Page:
Forty-Seven Percent of Black Families Have No Emergency Savings

Black families are less likely to have a plan on a rainy day

(Image: Thinkstock)

If an unexpected layoff or pricey car repair were to occur, many Americans would find themselves stuck without the financial resources to help alleviate their problem. Neighbor Works America conducted its second annual consumer finance survey and found that approximately 34% of Americans don’t have any emergency savings. Another 25% of Americans have just enough savings to get by for one month in the event of a financial emergency.

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The lack of savings affects black families even more, along with low income families and those with no college education. The survey reports that “There is a large disparity in the ability to save, with the highest percentages of households without any savings at all seen among African-Americans low income adults with lower incomes, and among those with a high school education or less.” African American households made up 47% of those without savings, as compared to 19% of Caucasian households. Hispanic families without savings was also disproportionately less (41%) than white families.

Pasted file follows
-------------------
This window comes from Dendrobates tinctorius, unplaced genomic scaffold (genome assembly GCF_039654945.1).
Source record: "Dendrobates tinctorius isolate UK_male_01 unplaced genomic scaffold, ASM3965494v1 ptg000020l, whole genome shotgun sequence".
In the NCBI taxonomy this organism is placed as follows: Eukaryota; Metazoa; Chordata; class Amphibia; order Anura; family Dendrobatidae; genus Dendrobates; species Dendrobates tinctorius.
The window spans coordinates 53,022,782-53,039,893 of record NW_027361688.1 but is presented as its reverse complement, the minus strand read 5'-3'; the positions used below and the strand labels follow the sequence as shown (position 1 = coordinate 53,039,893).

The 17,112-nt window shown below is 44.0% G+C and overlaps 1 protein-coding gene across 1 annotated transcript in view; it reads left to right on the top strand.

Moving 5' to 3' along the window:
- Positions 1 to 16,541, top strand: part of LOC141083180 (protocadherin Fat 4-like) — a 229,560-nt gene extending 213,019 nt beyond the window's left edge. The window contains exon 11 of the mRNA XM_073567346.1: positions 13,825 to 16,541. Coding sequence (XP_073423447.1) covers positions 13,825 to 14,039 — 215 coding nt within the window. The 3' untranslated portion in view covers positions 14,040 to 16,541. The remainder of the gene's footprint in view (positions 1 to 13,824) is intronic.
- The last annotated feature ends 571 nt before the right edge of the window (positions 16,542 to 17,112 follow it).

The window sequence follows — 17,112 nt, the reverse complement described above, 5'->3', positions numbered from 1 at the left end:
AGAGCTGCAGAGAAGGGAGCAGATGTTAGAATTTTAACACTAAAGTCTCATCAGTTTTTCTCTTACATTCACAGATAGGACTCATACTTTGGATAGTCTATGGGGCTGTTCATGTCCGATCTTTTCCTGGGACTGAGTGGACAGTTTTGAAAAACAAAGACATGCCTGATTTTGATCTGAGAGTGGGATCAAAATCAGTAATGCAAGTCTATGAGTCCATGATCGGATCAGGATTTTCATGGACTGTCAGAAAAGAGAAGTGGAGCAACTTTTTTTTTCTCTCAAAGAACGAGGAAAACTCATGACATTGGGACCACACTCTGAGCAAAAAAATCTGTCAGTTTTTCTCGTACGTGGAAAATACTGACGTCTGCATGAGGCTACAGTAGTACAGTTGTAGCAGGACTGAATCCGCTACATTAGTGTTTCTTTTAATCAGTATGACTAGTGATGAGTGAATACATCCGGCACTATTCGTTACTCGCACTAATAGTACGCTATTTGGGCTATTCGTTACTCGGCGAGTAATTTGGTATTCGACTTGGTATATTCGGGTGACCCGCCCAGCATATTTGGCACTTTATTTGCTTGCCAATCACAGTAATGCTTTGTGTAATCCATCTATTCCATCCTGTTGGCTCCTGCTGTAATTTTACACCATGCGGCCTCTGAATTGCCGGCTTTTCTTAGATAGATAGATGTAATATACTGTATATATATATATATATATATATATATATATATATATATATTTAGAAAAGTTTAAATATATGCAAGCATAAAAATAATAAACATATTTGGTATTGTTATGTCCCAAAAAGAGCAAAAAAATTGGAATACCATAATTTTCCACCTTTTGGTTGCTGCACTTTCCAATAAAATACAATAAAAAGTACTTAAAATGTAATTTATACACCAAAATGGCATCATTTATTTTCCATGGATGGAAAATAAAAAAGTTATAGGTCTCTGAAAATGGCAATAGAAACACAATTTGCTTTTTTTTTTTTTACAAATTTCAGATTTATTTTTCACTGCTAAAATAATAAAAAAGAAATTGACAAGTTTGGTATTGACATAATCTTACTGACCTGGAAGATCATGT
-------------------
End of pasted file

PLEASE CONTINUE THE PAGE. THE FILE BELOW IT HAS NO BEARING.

Fifty percent of families who earned less than $40,000 a year admitted to not having a savings. There was a significant gap in comparison to families earning $40,000 to $59,000 a year (34%), homes earning $60,000 to $100,000 (21%), and those earning $100,000 and more (17%) who didn’t have any savings. Additionally, more family heads who only had a high school education or less (49%) were said to have no money set aside, versus family earners who had a college degree (18%).

Neighbor Works finds that while the economy is in recovery and the unemployment rate is declining, major costs, like housing, is on the rise. And although everyday expenses, like gasoline, have dropped, it is still difficult for American families to build a savings—especially as they bounce back from the Great Recession.